Teaching Our Faith — Conscience versus tyranny

There is authority greater than worldly power. We believe it, but do we have the strength to risk our lives for such a conviction as a matter of conscience and all with a sense of humor?

St. Thomas More was such a person. On the 400th anniversary of his execution, St. Thomas More was canonized in 1935, not that long ago.

We venerate people who have clarity of purpose, fortitude and a resolve to honor their values no matter what comes their way. Despite such admiration, few of us have this level of resolve to the point of death. How could we ever measure up to St. Thomas More?

Yet, a saint’s character speaks to us and inspires through the generations. St. Thomas More’s selfless resolve is not an unattainable remembrance. It is achievable.

In our lifetime, many have placed their moral core ahead of their self-interest and even ahead of their very lives. Gandhi, a lawyer, brought the empire that executed More to its knees through non-violent civil disobedience. Martin Luther King, Jr., died in fervent witness to the equality of all.

Nelson Mandela endured 27 years of imprisonment on the charge of sabotage, while seeking to call a nation to reconciliation, not revenge. To the point of jail, Jesuit Father Daniel J. Berrigan confronted, as a matter of conscience, the injustice of war and nuclear weapons by doing what all saints do, making the abstract visible.

More recently, Malala Yousafzai, a 14-year-old Pakistani girl who raised her voice for the right to be educated, play, sing, talk, go to the market, spoke out against the totalitarian ban on the education of girls, and was shot by the Taliban for her audacity of conscience against absolutism. St. Thomas More said, “erudition in women was a new development, but that there was no reason why women should
not acquire learning as well as men.”

Closer to home, a public defender representing a capital client faced the tyranny of a senior judge while trying to present evidence to insure a fair decision, and Wendell Berry spoke out for the preservation of God’s creation. St. Thomas More’s quiet conscience lives with deafening influence.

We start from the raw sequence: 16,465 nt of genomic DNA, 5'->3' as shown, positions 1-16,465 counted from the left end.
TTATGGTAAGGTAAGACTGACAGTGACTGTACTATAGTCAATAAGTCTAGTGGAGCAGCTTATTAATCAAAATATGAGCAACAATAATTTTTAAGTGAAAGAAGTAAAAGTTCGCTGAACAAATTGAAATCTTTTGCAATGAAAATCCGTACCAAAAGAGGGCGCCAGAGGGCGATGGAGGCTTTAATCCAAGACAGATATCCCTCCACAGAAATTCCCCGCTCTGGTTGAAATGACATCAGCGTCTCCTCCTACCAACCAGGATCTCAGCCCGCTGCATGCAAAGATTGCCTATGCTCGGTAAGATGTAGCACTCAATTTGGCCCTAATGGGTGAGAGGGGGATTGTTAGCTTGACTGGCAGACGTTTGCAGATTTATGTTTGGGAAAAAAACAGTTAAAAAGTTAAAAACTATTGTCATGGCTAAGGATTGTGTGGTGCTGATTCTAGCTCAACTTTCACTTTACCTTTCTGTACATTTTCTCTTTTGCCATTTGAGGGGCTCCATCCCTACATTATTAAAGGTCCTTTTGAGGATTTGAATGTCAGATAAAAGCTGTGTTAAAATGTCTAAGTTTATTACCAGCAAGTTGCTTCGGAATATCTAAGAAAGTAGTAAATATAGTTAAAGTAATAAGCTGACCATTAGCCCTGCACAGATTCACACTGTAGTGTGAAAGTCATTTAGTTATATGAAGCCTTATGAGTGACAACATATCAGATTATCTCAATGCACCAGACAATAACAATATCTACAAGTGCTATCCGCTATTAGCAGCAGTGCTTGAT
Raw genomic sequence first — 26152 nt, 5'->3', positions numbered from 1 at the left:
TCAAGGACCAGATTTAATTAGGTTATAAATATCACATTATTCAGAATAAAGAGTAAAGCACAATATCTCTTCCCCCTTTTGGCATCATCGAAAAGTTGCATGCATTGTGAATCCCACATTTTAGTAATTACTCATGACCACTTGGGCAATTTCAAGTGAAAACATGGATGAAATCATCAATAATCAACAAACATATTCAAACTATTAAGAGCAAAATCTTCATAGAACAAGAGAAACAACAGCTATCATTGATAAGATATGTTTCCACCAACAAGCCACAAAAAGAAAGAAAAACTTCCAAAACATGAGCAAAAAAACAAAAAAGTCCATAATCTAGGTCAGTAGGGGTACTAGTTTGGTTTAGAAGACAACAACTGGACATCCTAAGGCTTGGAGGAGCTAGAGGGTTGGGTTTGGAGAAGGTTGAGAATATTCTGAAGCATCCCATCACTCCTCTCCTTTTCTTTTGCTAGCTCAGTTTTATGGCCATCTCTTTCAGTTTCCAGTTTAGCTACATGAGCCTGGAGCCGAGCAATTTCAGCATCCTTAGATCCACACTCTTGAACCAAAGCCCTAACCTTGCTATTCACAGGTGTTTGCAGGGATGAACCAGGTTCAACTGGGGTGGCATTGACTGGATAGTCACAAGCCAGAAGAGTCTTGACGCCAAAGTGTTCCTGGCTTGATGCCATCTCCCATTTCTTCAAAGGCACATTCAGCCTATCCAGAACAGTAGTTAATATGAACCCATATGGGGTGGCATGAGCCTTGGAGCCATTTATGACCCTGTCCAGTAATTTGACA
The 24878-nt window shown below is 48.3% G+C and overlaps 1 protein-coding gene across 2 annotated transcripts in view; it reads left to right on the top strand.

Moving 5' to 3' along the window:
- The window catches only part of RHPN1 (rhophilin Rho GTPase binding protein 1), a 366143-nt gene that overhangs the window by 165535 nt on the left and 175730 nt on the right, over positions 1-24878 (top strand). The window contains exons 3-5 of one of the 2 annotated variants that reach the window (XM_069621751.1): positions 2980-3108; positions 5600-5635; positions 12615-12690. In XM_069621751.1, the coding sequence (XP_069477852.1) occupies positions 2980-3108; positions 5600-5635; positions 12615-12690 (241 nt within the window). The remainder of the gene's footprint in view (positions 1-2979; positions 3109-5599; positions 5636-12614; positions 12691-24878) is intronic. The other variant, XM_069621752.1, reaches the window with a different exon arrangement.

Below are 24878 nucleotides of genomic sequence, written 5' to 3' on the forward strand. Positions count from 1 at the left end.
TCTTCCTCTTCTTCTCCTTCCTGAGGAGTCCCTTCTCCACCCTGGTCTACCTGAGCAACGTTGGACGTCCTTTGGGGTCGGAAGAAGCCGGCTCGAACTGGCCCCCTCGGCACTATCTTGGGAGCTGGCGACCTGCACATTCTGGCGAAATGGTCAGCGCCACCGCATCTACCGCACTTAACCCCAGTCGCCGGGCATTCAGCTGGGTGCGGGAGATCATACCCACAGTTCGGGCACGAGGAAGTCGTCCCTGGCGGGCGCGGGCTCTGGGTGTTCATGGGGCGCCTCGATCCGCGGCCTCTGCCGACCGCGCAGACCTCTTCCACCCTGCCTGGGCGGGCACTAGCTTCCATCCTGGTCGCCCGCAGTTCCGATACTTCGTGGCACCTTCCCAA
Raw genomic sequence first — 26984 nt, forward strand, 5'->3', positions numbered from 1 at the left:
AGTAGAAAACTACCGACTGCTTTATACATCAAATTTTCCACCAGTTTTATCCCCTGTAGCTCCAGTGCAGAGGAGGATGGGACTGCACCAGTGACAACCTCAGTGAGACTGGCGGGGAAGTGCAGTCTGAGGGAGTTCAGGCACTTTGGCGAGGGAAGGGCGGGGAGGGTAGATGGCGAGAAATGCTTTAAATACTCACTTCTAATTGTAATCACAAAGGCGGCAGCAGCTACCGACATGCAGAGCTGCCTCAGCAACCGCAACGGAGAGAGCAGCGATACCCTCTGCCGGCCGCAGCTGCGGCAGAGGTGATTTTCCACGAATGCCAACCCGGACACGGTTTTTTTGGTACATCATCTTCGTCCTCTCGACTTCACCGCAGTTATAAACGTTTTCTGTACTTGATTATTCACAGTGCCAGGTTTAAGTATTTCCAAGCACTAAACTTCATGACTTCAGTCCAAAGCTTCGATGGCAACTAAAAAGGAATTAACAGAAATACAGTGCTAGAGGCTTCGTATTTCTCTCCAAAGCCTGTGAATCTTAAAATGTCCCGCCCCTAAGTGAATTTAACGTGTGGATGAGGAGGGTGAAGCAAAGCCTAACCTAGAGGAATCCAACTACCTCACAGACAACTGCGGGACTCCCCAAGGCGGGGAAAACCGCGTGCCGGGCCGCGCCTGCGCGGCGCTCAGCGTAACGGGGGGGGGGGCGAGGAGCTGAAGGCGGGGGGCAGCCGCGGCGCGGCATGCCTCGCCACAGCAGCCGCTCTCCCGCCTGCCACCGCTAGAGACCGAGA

While a saint, St. Thomas More possessed the prominent human frailties we all share. Like many, More was a man of nuance, contradiction and paradox.

As Speaker of the House of Commons, More worked to establish parliamentary privilege of free speech but died steadfastly maintaining his silence. A champion of speaking one’s mind and following one’s conscience, he nonetheless, as chancellor, enforced the anti-heresy laws against Protestants who were following their consciences and approved their burning for their differing beliefs.

He did not seek his own death to advance a value. Instead, More maneuvered to avoid the deadly wrath of Henry. He did not say he opposed the divorce and remarriage of the king. Never did he say the king was not the head of the church. Rather, he refused to swear the oath of affirmation that Henry was the supreme head of the church. More refused to give any answer beyond declaring himself a faithful subject of the king, who saw More as a heretic.

St. Thomas More wanted to live, enjoy his family, escape an anguishing death. He tried, by his careful words and refusals, to respond to questions and to avoid being legally guilty of treason. But a court that did not allow him to call a witness — the essence of tyranny — convicted him.

His silence in the face of raw temporal power towers over us today. The patron saint of lawyers became a lawyer only because of the command of his father and then used his sophisticated legal skills to try to find a way out of his beheading.

The irony is profound.

A prayer of St. Thomas More expresses his complex spirit. “Lord … Grant me a heart that knows nothing of boredom, weeping and sighing. Let me not be too concerned with the bothersome thing I call ‘myself.’ Lord, give me a sense of humor, and I will find happiness in life and profit for others.” Does it capture our spirit?

As we meditate on St. Thomas More, what do we make of his final words on the scaffold? “The King’s good servant, but God’s first.”

Ed Monahan
Monahan is public advocate for Kentucky’s statewide public defender program

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